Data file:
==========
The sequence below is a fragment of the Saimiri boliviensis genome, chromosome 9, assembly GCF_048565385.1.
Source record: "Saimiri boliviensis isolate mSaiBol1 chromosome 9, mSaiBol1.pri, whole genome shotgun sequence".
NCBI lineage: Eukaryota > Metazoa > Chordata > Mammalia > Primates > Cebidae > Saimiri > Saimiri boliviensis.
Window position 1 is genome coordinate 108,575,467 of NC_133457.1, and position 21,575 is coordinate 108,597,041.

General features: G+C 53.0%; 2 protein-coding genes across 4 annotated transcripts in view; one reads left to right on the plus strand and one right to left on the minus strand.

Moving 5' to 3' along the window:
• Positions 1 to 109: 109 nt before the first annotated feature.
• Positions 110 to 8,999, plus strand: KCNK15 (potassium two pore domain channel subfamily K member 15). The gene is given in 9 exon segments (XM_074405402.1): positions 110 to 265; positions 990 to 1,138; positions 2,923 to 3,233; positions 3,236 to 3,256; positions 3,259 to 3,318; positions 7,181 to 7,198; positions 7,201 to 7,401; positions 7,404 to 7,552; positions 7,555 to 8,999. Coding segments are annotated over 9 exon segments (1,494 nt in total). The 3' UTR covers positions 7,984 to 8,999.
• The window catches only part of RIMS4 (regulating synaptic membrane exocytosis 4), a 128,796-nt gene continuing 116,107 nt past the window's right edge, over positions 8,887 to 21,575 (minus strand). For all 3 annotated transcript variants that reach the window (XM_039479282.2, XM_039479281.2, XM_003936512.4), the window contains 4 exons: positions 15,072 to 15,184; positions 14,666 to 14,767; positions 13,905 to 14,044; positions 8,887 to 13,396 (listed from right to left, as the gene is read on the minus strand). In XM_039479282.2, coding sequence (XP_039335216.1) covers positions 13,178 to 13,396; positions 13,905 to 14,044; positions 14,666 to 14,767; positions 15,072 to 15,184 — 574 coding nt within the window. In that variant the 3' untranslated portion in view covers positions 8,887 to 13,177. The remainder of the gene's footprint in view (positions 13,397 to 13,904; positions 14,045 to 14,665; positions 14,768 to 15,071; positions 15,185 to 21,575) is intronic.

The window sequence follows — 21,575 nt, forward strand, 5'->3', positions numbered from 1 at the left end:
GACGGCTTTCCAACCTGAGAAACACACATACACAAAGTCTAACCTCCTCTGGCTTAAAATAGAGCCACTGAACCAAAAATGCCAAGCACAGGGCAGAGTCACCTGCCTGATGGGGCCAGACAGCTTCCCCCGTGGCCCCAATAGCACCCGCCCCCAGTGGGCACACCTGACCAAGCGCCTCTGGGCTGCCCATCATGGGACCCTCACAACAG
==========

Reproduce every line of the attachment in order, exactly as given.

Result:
The sequence below is a fragment of the Saimiri boliviensis genome, chromosome 9, assembly GCF_048565385.1.
Source record: "Saimiri boliviensis isolate mSaiBol1 chromosome 9, mSaiBol1.pri, whole genome shotgun sequence".
NCBI lineage: Eukaryota > Metazoa > Chordata > Mammalia > Primates > Cebidae > Saimiri > Saimiri boliviensis.
Window position 1 is genome coordinate 108,575,467 of NC_133457.1, and position 21,575 is coordinate 108,597,041.

General features: G+C 53.0%; 2 protein-coding genes across 4 annotated transcripts in view; one reads left to right on the plus strand and one right to left on the minus strand.

Moving 5' to 3' along the window:
• Positions 1 to 109: 109 nt before the first annotated feature.
• Positions 110 to 8,999, plus strand: KCNK15 (potassium two pore domain channel subfamily K member 15). The gene is given in 9 exon segments (XM_074405402.1): positions 110 to 265; positions 990 to 1,138; positions 2,923 to 3,233; positions 3,236 to 3,256; positions 3,259 to 3,318; positions 7,181 to 7,198; positions 7,201 to 7,401; positions 7,404 to 7,552; positions 7,555 to 8,999. Coding segments are annotated over 9 exon segments (1,494 nt in total). The 3' UTR covers positions 7,984 to 8,999.
• The window catches only part of RIMS4 (regulating synaptic membrane exocytosis 4), a 128,796-nt gene continuing 116,107 nt past the window's right edge, over positions 8,887 to 21,575 (minus strand). For all 3 annotated transcript variants that reach the window (XM_039479282.2, XM_039479281.2, XM_003936512.4), the window contains 4 exons: positions 15,072 to 15,184; positions 14,666 to 14,767; positions 13,905 to 14,044; positions 8,887 to 13,396 (listed from right to left, as the gene is read on the minus strand). In XM_039479282.2, coding sequence (XP_039335216.1) covers positions 13,178 to 13,396; positions 13,905 to 14,044; positions 14,666 to 14,767; positions 15,072 to 15,184 — 574 coding nt within the window. In that variant the 3' untranslated portion in view covers positions 8,887 to 13,177. The remainder of the gene's footprint in view (positions 13,397 to 13,904; positions 14,045 to 14,665; positions 14,768 to 15,071; positions 15,185 to 21,575) is intronic.

The window sequence follows — 21,575 nt, forward strand, 5'->3', positions numbered from 1 at the left end:
GACGGCTTTCCAACCTGAGAAACACACATACACAAAGTCTAACCTCCTCTGGCTTAAAATAGAGCCACTGAACCAAAAATGCCAAGCACAGGGCAGAGTCACCTGCCTGATGGGGCCAGACAGCTTCCCCCGTGGCCCCAATAGCACCCGCCCCCAGTGGGCACACCTGACCAAGCGCCTCTGGGCTGCCCATCATGGGACCCTCACAACAG